Doe v. Meron
Decided: July 3, 2019
The Fourth Circuit held that District of Columbia law applies when allegedly tortious conduct occurs in a foreign country, and that, contrary to Plaintiff Doe’s argument, the pertinent law of the District of Columbia and Maryland are materially the same. The court also held Doe failed to satisfy his burden in challenging the scope of employment certification and that although the district court need not have considered the defendants’ evidence, the evidence only served to reinforce the conclusion that the defendants were acting within the scope of their employment, investigating allegations of child abuse or neglect. The court further held that conduct occurring on an American military base in a foreign country falls within the foreign country exception to the Federal Tort Claims Act (FTCA). Finally, applying the Ziglar v. Abbasi, 137 S. Ct. 1842 (2017), the court held that Doe lacks an implied cause of action under the constitution and thus the district court did not err in dismissing his constitutional claims.
Doe filed suit against United States Navy officers and employees in response to conduct which allegedly occurred at a United States Navy base in a foreign country. The allegations arose from a 2015 investigation at the navy base, during which Doe claims defendants conspired to seize, interrogate and batter his three minor children and to seize and batter him. Doe alleged intentional torts under state law and constitutional violations under Bivens v. Six Unknown Named Agents of Federal Bureau of Narcotics, 403 U.S. 388 (1971). Doe appealed the district court’s decision denying Doe’s motion to set aside the government’s scope of employment certification and granting the government’s motion to dismiss.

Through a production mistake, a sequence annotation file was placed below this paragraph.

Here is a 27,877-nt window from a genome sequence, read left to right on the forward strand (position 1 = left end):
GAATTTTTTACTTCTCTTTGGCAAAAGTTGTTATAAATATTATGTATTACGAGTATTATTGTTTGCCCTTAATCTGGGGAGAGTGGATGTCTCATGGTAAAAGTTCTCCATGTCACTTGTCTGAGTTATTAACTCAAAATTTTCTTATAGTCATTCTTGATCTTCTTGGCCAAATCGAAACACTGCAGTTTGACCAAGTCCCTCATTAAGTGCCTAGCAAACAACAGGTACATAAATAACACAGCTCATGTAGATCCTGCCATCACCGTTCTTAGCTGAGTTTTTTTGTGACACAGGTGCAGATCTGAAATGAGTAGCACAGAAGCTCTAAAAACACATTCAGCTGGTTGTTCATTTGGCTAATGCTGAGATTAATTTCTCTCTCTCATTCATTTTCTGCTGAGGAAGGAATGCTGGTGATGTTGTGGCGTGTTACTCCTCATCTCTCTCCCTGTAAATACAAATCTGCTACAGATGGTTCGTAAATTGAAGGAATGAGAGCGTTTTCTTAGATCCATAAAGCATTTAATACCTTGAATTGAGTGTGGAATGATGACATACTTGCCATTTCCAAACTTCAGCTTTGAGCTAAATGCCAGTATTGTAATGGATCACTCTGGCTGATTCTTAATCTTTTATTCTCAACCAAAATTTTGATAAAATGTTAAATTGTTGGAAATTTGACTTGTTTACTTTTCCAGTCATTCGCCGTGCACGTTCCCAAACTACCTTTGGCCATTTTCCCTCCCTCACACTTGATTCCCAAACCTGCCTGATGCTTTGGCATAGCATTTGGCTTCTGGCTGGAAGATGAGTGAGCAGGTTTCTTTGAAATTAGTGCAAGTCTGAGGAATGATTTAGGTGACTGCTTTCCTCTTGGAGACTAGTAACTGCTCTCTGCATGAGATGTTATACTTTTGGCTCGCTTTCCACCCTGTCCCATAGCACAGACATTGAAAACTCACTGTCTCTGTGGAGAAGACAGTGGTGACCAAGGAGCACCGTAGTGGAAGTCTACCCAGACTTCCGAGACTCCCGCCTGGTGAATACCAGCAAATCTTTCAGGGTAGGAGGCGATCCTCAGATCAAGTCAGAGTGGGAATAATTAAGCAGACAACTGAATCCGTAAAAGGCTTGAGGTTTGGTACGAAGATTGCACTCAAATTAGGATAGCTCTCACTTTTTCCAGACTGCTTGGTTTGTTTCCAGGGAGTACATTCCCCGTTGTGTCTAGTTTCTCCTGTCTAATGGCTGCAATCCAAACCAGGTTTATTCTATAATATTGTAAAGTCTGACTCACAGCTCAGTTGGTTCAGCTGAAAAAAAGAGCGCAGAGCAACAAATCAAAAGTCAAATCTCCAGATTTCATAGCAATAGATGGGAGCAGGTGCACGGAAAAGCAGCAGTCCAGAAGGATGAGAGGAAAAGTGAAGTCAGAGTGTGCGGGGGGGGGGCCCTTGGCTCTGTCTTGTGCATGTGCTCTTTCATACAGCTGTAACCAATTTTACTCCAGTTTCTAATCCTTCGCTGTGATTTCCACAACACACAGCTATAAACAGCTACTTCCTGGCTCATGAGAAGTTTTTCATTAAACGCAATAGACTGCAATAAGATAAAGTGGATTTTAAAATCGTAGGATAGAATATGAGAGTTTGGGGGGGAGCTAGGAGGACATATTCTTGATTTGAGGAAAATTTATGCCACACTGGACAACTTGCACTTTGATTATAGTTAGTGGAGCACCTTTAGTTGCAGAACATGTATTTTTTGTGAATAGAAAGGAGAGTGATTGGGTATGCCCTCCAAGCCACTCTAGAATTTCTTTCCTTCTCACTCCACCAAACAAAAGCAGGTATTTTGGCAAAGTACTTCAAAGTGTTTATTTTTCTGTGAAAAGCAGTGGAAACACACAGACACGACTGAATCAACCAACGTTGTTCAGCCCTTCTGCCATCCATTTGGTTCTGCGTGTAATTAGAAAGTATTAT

In affirming the denial of Doe’s motion to set aside the certification, the court reasoned that, even if it credited the speculative and conclusory statements in Doe’s evidence, Doe failed to demonstrate that all the defendants were solely motivated by a personal desire. The court thus held that the government was properly substituted for the individual defendants under the Westfall Act.
Next, the court agreed with decisions from the 3rd and 9th circuit and determined the district court was correct in finding that the foreign country exception to the FTCA applied because the conduct arose on a foreign military base.
Finally, the court applied the Abbasi framework and concluded that although Doe’s constitutional claims present new Bivens contexts, multiple special factors counsel against such an extension. The special factors were that Doe’s claims arose in a military context, his claims would extend Bivens extraterritorially, and an alternative remedial scheme existed. Thus, the court affirmed the district court’s dismissal of Doe’s constitutional claims.
Accordingly, the court affirmed the district court’s judgment for defendants.